Increase in muscle IGF-I protein but not IGF-I mRNA after 5 days of endurance training in young rats

Alon Eliakim, Mark Moromisato, David Moromisato, J. O.Anne Brasel, Charles Roberts, Dan M. Cooper

Research output: Contribution to journalArticlepeer-review


Five days of treadmill training in rats leads to increased muscle size and running time. This was used to examine the effect of exercise on circulating insulin-like growth factor I [IGF-I; radioimmunoassay (RIA)], local muscle (hindlimb) IGF-I (by RIA), and muscle IGF-I mRNA (by ribonuclease protection assay). Eight-week-old female Sprague-Dawley rats were divided into three groups: control (n = 10); single-exercise test (n = 10), untrained but with one maximal exercise test at the and of the study; and training (n = 16), trained for 5 days and one maximal exercise test on day 6. There were no differences among the groups with respect to circulating IGF-I. Muscle IGF-I protein in trained rats (4.2 ± 1.5 ng/g of muscle tissue) was significantly greater than both control (0.27 ± 0.1 ng/g) and single-exercise test (0.62 ± 0.19 ng/g, P < 0.05 by analysis of variance). There was no difference among the groups in IGF-I mRNA gene expression. These data suggest that there is an early, marked, local muscle increase in IGF-I protein in response to exercise. This increase, however, may not be related to increased muscle IGF-I gene expression. Moreover, the IGF-I response was probably local in nature since it was not matched by any increase in circulating IGF-I.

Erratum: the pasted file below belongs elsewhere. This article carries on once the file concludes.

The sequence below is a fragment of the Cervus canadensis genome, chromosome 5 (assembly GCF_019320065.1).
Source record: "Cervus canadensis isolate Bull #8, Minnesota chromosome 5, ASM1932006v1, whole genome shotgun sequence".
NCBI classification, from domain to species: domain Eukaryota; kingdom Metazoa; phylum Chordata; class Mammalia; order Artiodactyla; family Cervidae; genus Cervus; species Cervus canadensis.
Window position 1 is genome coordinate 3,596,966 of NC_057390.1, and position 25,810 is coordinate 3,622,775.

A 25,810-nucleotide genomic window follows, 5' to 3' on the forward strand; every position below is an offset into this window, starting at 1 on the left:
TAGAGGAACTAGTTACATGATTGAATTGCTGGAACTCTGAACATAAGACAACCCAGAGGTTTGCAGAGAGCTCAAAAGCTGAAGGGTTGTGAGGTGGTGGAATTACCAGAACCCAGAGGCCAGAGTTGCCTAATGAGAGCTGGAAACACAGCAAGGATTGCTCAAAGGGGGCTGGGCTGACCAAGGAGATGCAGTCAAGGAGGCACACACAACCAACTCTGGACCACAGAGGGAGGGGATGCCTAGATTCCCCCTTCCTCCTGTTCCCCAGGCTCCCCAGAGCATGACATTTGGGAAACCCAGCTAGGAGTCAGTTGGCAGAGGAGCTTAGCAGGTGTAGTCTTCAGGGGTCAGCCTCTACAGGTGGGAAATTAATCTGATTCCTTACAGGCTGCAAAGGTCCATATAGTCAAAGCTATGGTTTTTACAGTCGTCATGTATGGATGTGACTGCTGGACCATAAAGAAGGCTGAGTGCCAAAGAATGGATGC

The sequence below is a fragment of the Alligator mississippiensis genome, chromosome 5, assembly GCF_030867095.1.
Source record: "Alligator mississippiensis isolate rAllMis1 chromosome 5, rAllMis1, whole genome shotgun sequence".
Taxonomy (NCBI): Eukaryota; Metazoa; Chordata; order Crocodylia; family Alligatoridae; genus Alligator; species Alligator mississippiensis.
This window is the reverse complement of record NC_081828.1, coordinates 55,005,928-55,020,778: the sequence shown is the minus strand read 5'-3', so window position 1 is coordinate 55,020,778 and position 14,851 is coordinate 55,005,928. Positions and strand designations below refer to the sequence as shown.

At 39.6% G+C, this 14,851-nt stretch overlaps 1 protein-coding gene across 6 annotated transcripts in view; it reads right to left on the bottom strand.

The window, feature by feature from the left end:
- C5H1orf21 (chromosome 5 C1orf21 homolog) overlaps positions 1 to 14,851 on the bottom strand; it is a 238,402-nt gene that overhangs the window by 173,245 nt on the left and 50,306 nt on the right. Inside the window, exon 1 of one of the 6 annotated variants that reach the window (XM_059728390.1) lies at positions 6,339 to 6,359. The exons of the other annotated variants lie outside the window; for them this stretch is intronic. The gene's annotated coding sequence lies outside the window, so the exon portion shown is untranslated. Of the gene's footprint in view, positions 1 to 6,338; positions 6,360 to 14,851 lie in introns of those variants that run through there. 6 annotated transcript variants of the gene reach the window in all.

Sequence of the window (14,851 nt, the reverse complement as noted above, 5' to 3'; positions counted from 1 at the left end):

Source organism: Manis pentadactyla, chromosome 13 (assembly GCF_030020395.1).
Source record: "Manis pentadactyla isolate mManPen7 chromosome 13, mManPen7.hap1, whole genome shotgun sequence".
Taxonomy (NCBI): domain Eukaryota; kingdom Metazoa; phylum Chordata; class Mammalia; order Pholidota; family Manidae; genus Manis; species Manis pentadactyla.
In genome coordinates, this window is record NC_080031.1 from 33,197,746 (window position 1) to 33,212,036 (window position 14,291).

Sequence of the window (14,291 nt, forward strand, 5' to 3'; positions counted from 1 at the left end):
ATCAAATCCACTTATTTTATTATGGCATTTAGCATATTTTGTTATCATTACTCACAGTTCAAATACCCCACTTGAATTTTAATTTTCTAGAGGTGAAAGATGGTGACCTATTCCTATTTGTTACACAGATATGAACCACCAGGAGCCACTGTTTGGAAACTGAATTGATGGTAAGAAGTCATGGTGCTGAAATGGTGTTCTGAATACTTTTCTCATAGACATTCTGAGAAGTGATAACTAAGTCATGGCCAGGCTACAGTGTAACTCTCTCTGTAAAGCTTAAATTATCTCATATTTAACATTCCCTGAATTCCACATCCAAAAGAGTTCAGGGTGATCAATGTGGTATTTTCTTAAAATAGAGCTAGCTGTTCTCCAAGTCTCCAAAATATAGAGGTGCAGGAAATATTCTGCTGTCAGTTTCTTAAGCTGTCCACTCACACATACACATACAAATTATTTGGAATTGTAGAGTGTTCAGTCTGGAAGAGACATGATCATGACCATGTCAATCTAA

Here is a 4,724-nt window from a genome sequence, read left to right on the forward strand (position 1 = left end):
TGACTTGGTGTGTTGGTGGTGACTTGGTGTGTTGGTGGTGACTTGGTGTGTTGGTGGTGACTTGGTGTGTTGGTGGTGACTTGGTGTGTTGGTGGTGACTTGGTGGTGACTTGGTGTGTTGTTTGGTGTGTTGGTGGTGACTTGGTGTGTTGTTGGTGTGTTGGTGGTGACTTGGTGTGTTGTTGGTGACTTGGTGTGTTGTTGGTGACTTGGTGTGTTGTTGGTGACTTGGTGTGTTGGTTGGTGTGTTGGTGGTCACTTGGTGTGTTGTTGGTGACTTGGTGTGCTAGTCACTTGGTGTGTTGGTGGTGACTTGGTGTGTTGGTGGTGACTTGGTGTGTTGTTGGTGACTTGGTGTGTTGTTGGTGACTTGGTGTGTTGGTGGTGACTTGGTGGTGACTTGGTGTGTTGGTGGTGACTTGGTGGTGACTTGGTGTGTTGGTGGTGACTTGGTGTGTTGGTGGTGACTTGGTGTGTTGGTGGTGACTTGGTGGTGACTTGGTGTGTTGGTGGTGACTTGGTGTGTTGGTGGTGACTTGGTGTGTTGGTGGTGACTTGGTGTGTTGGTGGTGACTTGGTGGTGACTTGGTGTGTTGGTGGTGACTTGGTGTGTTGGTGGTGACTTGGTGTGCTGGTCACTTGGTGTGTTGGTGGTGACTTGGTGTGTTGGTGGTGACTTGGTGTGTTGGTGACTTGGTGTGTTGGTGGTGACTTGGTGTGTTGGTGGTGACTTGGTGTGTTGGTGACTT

Original languageEnglish
Pages (from-to)R1557-R1561
JournalAmerican Journal of Physiology - Regulatory Integrative and Comparative Physiology
Issue number4 42-4
StatePublished - 1997
Externally publishedYes


  • Exercise
  • Gene expression
  • Growth factor


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